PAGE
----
COLCHESTER’S proud claim to be Britain’s oldest recorded town has been defended in the face of new archaeological discoveries.

Archaeologists digging around Silchester, in Hampshire, claim to have found evidence of an Iron Age town that enjoyed its greatest days before the Roman invasion in AD43.

Reading University’s Professor Michael Fulford, who is leading the dig, said the discoveries were exciting.

He said; “We’re turning up more questions every day, but the evidence is all pointing in one direction.

“The only rivals for the title of oldest town would be St Albans or Colchester, but there is nothing to suggest anything on this scale.”

But Philip Crummy, director of Colchester Archaeological Trust, said while the discoveries at Silchester – known as Calleva Atrebatum in Roman times – were very interesting, it was too early to be rewriting the history books.

He said: “It’s not really all that important which town is the oldest. I have visited Silchester several times and it’s a very isolated site that is very well-preserved.

“Both places were pre-Roman settlements protected by dykes and there is evidence that Colchester was a major settlement 100 years before the Romans came.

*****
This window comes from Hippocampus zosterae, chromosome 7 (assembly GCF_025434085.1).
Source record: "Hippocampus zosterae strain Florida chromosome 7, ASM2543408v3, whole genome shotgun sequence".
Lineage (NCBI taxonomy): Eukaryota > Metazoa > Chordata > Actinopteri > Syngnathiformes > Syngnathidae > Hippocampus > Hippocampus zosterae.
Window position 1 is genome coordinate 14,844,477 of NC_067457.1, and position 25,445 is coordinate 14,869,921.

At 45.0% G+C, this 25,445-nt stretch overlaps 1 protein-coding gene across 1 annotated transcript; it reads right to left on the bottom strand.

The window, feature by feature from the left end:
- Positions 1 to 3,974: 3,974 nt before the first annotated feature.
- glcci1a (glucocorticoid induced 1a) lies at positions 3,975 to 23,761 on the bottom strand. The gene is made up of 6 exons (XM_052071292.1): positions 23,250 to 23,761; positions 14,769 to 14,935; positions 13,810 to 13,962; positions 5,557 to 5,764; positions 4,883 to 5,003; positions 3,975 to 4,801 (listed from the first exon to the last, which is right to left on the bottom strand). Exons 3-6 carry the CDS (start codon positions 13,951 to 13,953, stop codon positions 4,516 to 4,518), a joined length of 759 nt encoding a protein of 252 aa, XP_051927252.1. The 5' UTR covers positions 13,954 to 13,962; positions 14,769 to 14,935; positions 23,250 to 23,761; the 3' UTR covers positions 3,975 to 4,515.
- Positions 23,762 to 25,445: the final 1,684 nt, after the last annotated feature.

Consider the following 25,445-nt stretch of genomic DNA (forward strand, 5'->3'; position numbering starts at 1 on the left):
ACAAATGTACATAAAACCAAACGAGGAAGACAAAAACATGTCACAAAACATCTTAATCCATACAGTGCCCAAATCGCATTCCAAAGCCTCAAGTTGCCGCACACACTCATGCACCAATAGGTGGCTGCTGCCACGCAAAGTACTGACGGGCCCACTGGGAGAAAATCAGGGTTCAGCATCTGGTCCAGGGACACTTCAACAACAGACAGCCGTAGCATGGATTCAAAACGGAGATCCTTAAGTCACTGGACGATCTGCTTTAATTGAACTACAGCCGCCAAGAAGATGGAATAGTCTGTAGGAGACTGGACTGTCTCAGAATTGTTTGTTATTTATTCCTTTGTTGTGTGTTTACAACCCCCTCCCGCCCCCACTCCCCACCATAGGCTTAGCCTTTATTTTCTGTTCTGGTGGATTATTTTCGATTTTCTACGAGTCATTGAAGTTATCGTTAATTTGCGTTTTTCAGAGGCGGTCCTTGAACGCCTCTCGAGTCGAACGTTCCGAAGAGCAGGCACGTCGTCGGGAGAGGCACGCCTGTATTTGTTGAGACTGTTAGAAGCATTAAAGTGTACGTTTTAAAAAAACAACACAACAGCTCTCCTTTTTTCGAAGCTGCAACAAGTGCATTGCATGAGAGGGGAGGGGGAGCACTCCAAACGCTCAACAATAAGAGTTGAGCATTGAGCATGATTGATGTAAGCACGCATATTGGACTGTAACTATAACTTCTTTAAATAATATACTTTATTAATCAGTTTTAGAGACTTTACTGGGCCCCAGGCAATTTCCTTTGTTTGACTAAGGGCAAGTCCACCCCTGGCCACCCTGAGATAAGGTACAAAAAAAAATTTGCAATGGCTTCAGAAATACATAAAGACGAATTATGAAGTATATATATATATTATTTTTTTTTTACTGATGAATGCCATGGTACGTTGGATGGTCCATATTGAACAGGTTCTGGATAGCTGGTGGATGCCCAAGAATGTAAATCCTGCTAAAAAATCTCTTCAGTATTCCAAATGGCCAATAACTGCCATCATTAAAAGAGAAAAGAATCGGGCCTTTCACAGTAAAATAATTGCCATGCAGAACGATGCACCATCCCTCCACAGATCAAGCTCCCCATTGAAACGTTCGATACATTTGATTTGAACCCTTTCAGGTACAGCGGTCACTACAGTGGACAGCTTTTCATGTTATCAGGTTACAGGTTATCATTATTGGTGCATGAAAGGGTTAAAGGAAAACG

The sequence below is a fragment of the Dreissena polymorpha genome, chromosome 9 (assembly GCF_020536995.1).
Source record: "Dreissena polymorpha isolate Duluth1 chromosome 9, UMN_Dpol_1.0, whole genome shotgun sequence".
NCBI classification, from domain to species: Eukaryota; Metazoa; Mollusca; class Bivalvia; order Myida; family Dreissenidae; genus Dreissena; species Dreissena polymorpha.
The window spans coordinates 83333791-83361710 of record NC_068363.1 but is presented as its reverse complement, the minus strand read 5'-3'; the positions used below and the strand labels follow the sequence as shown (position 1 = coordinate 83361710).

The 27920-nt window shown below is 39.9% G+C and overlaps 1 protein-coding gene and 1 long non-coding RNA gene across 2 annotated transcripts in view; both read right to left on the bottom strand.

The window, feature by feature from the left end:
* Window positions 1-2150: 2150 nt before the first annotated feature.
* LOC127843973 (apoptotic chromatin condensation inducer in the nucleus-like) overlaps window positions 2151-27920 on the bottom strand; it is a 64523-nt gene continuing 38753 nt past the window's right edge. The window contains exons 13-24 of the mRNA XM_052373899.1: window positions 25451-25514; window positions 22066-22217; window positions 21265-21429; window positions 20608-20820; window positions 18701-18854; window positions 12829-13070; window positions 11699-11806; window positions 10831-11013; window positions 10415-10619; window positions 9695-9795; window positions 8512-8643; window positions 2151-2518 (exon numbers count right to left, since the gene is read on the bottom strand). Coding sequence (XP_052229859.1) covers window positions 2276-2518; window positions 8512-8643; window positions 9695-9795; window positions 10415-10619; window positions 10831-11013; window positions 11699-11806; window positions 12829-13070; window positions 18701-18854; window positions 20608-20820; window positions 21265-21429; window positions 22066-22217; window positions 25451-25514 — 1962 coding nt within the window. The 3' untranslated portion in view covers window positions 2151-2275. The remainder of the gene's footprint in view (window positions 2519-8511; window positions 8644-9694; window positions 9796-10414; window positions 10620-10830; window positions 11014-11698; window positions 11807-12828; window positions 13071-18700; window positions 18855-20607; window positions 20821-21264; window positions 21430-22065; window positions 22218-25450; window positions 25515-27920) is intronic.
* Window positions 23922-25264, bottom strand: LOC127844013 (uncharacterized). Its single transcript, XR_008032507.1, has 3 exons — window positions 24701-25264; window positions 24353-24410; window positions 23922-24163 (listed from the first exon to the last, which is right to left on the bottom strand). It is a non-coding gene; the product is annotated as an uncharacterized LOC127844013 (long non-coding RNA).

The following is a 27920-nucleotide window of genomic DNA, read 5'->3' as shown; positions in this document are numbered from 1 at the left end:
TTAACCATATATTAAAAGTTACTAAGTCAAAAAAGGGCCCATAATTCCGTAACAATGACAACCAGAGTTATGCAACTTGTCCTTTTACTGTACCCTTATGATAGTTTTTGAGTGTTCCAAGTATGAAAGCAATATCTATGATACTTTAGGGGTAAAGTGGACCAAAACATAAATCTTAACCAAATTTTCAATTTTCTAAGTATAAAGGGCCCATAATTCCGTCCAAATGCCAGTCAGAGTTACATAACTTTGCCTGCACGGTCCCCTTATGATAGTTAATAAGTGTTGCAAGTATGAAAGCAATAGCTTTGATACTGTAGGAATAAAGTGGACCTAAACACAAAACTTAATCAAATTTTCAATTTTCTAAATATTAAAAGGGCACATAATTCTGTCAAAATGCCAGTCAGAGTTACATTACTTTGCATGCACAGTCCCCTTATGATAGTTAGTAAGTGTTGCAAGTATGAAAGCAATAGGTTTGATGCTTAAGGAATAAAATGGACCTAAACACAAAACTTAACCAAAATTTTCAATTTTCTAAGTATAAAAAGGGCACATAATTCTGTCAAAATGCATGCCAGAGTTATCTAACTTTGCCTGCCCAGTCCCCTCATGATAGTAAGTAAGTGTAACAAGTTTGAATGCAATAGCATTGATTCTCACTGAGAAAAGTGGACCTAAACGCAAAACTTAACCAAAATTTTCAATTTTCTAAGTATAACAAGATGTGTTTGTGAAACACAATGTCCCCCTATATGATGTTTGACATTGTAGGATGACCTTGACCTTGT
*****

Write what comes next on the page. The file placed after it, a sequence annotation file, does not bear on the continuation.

“But it was quite dispersed with fields between houses that were linked by tracks.

In Silchester they claim to have found something that resembles a modern town, with a concentrated centre and a discernible lay out of streets.”

Mr Crummy said Colchester’s claim to fame was safe regardless of the remains uncovered elsewhere, thanks to Pliny the Elder referring to the town – then called Camulodunum – in a manuscript dated to AD 77.

He added: “Colchester is the oldest town in Britain that there is a written reference to, so until they can find a reference to Silchester in an even older manuscript, Colchester is fine.”